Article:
Drive around scenic Stony Lake, to Petroglyphs Provincial Park. Site of the largest concentration of Indigenous stone carvings in Canada, take some time to learn more about these Teaching Rocks, which date back 1,000 years, then reserve a some extra time to learn more about Ojibwa history, language and culture at the visitor centre.
Then lace up your boots and hit the Nanabush Trail, an easy 5.5-kilometre walk—rugged, it’s also a learning experience if you hike with the trail guide provided by the park, which includes Indigenous legends, like why we find moss growing on rocks, and how the white birch tree obtained its black marks.
Check into Viamede Resort. Set right on the lake, this recently renovated resort includes a sandy beach on Stony Lake, indoor and outdoor pools, an 18-hole disc golf course, a tennis court, canoes, kayaks and stand-up paddleboards, and accommodations ranging from rooms in their main lodge, to three-bedroom cottages.
After a sampling the resort facilities, including perhaps a walk through their on-site farm, settle into a Saturday-night dinner at Mount Julian, Viamede’s signature, seven-table restaurant. Using produce, pork, chicken, quail and duck from their own farm, the chef here also sources from other local producers to create five, seven and nine-course tasting menus.
Enjoy a little walk by the water, before turning in for the night.
Enjoy an early-morning paddle on the lake, and then breakfast—included in your stay—at 1885, the resort’s other restaurant.
Then take a scenic drive through local villages, including the white-water chute at Burleigh Falls and Buckhorn, home to a busy farmer’s market, as well as Kawartha Country Wines. Then stop at Curve Lake and its famed Whetung Ojibwa Centre, which showcases a renowned collection of fine art, crafts, leather work, sculpture and jewellery, gathered from across Canada, and locally, from makers and artisans at the Curve Lake First Nation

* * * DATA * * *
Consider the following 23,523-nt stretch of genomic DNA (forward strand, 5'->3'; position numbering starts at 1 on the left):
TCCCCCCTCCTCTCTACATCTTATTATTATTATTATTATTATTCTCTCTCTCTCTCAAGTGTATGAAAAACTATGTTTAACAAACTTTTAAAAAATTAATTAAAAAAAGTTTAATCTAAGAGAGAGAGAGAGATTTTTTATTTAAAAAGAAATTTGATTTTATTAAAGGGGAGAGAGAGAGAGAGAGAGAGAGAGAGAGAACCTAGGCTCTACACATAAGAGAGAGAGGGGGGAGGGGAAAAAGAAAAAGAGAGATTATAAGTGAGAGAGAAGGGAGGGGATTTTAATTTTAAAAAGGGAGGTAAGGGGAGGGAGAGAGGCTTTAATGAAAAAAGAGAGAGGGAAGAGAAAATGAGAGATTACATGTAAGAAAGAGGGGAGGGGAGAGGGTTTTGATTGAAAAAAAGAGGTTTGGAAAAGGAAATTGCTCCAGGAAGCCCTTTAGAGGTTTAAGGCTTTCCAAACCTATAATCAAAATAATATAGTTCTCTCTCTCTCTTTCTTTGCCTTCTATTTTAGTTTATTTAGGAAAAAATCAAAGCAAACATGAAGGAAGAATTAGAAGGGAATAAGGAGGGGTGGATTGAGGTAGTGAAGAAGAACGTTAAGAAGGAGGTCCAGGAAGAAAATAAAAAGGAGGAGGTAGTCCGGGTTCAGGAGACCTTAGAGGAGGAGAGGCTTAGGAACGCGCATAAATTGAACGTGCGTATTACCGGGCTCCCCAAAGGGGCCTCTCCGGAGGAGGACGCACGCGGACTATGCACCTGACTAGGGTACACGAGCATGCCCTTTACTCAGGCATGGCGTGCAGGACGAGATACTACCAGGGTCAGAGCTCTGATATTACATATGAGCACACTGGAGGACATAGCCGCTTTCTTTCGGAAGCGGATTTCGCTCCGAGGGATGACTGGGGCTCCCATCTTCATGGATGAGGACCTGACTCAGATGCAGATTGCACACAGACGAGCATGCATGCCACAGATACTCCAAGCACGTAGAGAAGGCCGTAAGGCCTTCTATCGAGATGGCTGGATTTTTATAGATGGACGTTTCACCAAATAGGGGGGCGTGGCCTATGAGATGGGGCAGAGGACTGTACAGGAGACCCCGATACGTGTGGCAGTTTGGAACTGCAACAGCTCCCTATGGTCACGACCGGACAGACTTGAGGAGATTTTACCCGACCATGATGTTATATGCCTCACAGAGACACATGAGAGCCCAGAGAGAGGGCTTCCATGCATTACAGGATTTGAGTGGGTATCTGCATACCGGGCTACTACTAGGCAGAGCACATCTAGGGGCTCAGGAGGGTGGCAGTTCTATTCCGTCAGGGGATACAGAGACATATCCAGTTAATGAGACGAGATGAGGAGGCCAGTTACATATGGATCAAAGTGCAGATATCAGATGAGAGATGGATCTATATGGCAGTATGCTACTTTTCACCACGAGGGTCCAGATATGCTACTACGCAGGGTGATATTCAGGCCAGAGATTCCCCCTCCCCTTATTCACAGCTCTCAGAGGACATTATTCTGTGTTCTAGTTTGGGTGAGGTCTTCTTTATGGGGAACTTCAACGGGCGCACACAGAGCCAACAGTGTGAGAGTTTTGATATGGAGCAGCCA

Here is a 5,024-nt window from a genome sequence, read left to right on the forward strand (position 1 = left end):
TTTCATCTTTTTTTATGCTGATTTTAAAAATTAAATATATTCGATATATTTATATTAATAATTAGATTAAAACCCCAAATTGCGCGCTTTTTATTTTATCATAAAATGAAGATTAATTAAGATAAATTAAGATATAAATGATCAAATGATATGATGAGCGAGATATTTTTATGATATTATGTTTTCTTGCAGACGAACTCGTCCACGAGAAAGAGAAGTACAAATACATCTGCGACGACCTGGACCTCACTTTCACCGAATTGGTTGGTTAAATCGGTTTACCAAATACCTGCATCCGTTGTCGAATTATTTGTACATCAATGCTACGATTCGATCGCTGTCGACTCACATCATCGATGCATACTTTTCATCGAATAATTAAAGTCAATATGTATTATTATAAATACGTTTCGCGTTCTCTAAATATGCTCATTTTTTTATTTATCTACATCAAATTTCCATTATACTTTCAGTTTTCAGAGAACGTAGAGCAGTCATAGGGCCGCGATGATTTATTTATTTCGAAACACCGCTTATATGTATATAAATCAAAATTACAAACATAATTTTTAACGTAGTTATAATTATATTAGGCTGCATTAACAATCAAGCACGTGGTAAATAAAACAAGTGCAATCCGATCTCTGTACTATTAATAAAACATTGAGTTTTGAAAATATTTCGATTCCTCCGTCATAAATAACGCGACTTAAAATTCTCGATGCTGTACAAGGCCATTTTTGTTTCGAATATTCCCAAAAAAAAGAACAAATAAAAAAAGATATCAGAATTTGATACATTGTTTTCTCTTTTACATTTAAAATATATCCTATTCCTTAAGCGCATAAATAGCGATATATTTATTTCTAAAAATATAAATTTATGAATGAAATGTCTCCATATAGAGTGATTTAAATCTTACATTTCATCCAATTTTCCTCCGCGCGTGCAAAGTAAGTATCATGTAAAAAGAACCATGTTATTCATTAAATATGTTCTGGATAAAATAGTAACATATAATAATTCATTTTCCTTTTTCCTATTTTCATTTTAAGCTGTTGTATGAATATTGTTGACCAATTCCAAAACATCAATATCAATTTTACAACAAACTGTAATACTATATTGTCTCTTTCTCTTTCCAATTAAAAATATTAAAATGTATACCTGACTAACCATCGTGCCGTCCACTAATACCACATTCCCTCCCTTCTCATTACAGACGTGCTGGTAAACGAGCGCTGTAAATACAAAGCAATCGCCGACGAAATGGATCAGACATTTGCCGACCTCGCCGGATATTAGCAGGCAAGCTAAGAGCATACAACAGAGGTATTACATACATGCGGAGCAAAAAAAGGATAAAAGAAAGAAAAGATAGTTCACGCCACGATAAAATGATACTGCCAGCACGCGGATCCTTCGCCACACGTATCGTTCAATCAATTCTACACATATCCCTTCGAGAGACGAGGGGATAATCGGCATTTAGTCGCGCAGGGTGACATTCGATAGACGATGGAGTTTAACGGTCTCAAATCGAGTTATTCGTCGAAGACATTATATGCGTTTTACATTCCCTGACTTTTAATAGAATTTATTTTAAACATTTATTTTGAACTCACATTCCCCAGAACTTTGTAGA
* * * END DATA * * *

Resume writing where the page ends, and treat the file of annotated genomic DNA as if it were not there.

Double back to Deer Bay, and have lunch at Frederick’s, a lakeside restaurant at Beachwood Resort. Featuring fine country culinary options, Chef Michael Henson’s fish fry is legendary (but unfortunately, only takes place on Monday nights).
Take your time heading back south, along Chemong Lake and the Otonabee River, through villages like Bridgenorth and Lakefield. If you have time on your way back through Peterborough, visit the playful otters and slithering snakes at the Riverview Park and Zoo.
Save a little room—and a little time—for a side trip to the tiny hamlet of Bailieboro, and Doo Doo’s Bakery, whose butter tarts have been named the best in the Ontario. Just one of more than 50 stops on the Kawarthas Northumberland Butter Tart Tour, she bakes up everything from mouth-watering cheesecake to absolutely decadent maple bacon butter tarts.
Spend the last few minutes of your adventure walking the streets of Millbrook, which may seem a little familiar—they’ve been used as a filming location for almost a dozen movies and television series, from charming Christmas movies, to the blockbuster, A History of Violence. Stock up on sweets for the road home at Millbrook Valley Chocolates
Your 48 hours are up—time to head home!